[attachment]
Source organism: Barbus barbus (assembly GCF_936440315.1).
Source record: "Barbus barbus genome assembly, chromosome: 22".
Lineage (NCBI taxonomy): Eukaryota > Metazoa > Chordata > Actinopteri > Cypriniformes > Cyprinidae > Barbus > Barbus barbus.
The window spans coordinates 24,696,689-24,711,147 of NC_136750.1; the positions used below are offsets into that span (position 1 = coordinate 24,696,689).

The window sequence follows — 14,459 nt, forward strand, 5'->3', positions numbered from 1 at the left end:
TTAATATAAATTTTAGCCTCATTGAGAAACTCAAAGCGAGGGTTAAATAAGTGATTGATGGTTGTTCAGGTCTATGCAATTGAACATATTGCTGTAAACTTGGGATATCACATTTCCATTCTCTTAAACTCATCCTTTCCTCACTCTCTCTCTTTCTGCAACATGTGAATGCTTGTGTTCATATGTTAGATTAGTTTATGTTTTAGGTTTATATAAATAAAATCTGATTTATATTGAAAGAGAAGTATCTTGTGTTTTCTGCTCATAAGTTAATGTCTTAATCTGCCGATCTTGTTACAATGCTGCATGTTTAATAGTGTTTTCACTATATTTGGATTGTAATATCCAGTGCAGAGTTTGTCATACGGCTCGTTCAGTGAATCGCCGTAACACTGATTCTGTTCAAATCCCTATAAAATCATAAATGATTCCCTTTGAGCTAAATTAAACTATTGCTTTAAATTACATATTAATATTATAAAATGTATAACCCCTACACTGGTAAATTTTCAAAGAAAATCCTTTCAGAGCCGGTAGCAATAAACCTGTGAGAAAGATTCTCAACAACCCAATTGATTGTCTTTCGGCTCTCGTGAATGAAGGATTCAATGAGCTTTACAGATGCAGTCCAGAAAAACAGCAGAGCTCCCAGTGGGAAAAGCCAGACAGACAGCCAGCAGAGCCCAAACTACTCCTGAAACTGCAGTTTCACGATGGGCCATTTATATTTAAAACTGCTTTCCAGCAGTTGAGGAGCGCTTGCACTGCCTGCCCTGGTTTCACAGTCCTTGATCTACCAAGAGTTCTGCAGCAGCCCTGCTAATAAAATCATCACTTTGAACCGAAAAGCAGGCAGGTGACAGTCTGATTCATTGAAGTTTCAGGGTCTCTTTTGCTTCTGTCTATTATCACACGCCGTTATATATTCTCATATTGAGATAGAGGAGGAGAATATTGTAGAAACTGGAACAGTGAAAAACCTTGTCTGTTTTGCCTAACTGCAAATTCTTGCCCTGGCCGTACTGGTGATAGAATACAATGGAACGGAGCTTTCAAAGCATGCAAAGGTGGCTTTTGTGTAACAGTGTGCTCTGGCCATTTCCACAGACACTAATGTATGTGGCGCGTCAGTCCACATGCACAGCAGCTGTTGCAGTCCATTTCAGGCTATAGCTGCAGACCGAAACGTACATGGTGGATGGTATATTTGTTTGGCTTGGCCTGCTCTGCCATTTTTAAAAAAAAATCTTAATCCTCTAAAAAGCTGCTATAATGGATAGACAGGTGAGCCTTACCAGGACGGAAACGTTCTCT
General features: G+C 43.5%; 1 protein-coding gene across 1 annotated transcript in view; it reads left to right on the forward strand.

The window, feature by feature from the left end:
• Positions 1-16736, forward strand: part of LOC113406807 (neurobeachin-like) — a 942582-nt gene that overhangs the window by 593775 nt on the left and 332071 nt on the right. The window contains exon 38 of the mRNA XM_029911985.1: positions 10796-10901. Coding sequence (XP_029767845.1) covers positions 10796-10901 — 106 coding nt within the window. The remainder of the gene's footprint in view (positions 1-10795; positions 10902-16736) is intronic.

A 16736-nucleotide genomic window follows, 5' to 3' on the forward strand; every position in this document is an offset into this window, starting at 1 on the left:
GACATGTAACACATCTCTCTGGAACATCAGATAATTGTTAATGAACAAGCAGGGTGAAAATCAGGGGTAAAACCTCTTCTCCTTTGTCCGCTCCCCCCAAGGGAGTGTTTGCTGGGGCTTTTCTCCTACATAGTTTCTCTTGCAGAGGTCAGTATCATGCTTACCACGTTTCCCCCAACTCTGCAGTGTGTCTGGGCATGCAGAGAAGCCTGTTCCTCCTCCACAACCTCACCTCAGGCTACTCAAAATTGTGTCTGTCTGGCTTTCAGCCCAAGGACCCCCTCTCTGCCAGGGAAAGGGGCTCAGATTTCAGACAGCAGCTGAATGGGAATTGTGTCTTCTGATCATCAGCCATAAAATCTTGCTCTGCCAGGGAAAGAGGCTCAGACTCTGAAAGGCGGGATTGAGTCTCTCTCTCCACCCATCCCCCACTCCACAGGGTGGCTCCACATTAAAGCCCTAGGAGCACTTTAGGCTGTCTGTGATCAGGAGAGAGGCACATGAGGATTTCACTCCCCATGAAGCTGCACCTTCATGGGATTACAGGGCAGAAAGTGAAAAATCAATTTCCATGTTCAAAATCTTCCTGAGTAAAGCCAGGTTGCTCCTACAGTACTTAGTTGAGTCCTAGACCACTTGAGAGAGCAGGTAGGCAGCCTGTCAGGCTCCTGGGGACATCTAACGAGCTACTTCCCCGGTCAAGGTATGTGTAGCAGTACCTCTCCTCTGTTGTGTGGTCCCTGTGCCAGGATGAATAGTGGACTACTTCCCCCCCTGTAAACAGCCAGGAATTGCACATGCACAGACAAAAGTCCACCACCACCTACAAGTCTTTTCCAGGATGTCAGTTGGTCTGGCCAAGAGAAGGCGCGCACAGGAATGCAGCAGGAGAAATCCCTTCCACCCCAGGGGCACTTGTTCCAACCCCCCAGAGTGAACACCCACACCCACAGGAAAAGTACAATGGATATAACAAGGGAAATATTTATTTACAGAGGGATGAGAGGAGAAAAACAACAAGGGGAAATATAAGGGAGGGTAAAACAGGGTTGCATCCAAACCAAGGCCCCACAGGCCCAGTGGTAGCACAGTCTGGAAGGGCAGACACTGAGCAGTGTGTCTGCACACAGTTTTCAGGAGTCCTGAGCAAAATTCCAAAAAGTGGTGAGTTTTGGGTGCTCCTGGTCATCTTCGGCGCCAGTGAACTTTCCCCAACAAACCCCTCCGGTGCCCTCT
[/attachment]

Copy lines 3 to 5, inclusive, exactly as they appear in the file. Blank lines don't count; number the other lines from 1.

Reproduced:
Lineage (NCBI taxonomy): Eukaryota > Metazoa > Chordata > Actinopteri > Cypriniformes > Cyprinidae > Barbus > Barbus barbus.
The window spans coordinates 24,696,689-24,711,147 of NC_136750.1; the positions used below are offsets into that span (position 1 = coordinate 24,696,689).

The window sequence follows — 14,459 nt, forward strand, 5'->3', positions numbered from 1 at the left end: